5. My memories go back to Ed Mammon and then Clyde Clark as scout exectutives. That would have been in the 1940s. I ran into Clyde Clark again in the early 1950s in Decatur, Il. He was scout exec there then when I was scout master and then neighborhood commissioner.

  6. I was fortunate to grow up with the Berkbiglers for neighbors. We were richly entertained by all their animal and reptile antics. Mary Ellen, Paul’s wife, taught us the appropriate method of handling snakes. That skill served to confirm that Americans were truly barbarians. While living in Germany, I helped feed a large pet boa and python, and was rewarded by being allowed to hold them. My sister and Linn (Paul’s daughter) are still friends. Mary Ellen lives in Everett, WA, and still stays in touch. I will make sure that this gets forwarded to her. Thanks, Ken.

  7. The Berkbigler’s moved to Everett, WA in 1965. I was best friends with their daughter Linn. Van Cleve and Bruce also live in Everett, WA. Paul died several years ago of emphysema.He worked in scouting in WA too. I have been to visit them a couple of times. Mary Ellen is 90 and still going strong. Mary Ellen actually lives in Marysvile, WA. Van Cleve and Bruce are both retired.

  8. Ken & All,

    I am doing research for the ultimate purpose of writing a comprehensive history of Scouting in Cape Girardeau and Southeast Missouri. I am searching for articles, paperwork, memorabilia and photos. If you indeed have scads of photos of scouting subjects, I would certainly be interested in them. Any photos used will obviously be credited. This is not a money-maker, but my intent is to document our rich history here. I have quite a bit of information about our of-and-on formal council organization back to the 1910’s, some about the Golden Sun (need more) and some about early Order of the Arrow (need more, also). Anything you can provide would be helpful, and anyone you can put me on to for more information would be appreciated. Thanks to you and your readers in advance for anything they can provide. They can email me privately at semoscouter (at) gmail (dot) com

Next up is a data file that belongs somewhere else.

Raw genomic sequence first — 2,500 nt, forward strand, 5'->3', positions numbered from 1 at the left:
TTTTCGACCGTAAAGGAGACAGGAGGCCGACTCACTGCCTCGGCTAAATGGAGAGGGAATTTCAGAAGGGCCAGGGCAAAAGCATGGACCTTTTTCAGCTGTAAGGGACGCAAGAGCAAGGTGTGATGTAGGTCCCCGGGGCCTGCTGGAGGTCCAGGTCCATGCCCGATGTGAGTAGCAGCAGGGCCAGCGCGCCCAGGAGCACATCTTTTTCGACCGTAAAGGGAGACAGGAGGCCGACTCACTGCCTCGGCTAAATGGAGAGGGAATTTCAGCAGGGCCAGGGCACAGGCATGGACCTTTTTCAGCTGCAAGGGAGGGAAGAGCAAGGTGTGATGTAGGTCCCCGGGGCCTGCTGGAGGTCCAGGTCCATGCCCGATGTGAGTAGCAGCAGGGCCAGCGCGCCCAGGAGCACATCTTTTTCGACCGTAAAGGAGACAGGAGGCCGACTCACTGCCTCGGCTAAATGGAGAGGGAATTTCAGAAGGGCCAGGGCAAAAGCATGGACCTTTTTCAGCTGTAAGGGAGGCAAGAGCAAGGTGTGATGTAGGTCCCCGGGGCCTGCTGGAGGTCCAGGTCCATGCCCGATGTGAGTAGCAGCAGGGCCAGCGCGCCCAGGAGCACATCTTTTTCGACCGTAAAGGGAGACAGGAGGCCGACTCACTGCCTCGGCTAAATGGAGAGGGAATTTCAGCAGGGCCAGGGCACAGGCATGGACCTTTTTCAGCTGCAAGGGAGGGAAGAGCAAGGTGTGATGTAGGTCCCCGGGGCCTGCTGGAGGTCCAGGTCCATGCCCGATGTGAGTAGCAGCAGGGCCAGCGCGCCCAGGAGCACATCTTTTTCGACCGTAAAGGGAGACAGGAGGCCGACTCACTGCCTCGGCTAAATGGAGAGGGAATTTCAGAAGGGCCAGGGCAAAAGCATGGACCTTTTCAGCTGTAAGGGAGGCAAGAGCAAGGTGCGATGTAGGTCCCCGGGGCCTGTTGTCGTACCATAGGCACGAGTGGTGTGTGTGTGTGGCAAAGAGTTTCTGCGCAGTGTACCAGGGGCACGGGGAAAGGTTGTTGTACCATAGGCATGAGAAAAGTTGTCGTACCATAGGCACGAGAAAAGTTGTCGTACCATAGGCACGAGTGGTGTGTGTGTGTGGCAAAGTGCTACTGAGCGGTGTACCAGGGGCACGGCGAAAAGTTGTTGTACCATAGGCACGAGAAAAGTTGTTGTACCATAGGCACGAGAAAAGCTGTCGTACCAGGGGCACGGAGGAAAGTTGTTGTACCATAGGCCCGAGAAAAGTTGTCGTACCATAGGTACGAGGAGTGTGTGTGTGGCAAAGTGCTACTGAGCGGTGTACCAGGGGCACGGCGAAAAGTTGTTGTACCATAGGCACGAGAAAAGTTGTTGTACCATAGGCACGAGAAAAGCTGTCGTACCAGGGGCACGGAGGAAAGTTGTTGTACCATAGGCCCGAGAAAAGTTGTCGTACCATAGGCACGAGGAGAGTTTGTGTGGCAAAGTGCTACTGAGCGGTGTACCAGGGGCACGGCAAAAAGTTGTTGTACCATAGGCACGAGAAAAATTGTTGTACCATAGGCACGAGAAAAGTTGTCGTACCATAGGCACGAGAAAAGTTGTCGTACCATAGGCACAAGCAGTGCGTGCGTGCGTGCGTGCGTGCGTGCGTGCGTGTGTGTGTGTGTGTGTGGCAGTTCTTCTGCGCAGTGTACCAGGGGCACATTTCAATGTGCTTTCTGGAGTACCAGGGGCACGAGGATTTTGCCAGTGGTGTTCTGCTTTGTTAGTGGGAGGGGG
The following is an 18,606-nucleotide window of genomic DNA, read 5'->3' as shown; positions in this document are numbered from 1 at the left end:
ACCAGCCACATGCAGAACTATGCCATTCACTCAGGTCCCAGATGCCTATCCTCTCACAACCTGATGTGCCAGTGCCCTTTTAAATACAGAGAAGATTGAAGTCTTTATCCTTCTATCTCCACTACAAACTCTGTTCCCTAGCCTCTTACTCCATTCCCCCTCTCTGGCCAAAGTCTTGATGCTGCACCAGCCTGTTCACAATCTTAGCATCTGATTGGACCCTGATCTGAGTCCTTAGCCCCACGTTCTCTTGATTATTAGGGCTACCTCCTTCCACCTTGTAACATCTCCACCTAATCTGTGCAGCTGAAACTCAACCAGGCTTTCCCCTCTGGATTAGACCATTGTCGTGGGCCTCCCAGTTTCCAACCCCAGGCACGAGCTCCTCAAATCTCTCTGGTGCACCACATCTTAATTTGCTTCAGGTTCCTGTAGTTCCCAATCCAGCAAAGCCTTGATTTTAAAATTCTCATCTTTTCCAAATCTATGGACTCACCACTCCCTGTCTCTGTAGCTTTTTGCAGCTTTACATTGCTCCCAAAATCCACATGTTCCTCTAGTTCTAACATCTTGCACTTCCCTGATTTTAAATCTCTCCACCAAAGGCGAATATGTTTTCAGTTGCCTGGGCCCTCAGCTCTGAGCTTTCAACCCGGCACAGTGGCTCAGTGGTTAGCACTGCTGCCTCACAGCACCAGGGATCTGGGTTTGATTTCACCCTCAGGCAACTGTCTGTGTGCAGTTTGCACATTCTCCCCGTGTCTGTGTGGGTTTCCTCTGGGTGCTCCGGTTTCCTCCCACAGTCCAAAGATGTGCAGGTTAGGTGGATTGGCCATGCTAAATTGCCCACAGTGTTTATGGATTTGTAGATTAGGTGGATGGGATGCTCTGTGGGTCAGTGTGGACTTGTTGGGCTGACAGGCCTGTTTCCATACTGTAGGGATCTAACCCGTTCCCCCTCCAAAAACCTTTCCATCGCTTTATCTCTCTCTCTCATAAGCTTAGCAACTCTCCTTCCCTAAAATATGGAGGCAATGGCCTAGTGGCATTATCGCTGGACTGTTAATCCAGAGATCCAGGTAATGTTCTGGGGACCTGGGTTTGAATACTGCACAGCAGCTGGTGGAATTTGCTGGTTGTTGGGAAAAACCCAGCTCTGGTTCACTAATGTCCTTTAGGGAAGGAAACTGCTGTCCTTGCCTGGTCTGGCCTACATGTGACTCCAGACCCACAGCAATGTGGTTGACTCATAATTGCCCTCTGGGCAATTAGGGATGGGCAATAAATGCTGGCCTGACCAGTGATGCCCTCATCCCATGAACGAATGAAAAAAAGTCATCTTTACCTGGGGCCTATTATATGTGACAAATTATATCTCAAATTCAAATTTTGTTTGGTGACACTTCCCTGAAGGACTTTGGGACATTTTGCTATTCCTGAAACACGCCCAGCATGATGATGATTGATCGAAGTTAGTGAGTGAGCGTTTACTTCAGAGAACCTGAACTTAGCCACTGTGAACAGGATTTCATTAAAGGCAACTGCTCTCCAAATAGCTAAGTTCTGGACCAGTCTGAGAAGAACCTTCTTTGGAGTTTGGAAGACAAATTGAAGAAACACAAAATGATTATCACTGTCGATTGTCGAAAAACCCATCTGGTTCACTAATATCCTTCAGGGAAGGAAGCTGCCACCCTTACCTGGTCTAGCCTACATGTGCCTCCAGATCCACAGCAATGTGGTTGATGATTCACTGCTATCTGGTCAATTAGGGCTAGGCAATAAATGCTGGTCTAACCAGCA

I have been collecting and researching for 20 years (actually did a Scouting exhibition at the university museum in the early 1990’s) but have not formally started organizing my information, memorabilia and notes until recent months after encouragement from many Scouting friends.

    Thanks for keeping the old images alive.

      1. Images AND objects. The images obviously tell a story of their own, but they also lend perspective to the objects. Many of the things valuable to the local story are seen as junk when it comes time to clean out the basement or attic at an estate sale, or when Johnny leaves for college. Nothing with much intrinsic value to the general public, but very valuable in context to the story. I’ve recently recovered a couple of items from the very first year of our Order of the Arrow lodge that were previously uknown, and would have been headed for the trash bin except for a church friend who knew what I was doing. Then intent with the collection of objects is a display that can travel with me to scouting events, and ultimately perhaps a permanent exhibit somewhere when I’m in a rocking chair.

  9. Sorry if this is a duplicate post. Had an error when I posted.

    Anyway, images AND objects. The images tell a story of their own, but they also lend context to the objects. Too many things that help tell the story don’t have much intrinsic value (memberhip cards, letters, etc.), some do (patches, uniforms, neckerchiefs, etc.) but they are all invaluable for research. Much of this stuff goes into the garbage bin when someone passes away or when little Johnny goes to college. I recently found a letter, membership card, arrow totem and neckerchief from the first year of our Order of the Arrow lodge. (Who keeps a letter inviting them to a weekend at camp? I’m glad they did!) Some of the items had been previously uknown and people have been really excited to see them, and they lend fact to old stories that can now be documented.

    The photos and selected more important local objects will be in the book. My collection I share at scouting events, and hope as a group they ultimately have a permanent home somewhere. Long-term, a museum (or permanent display in a museum) would be great.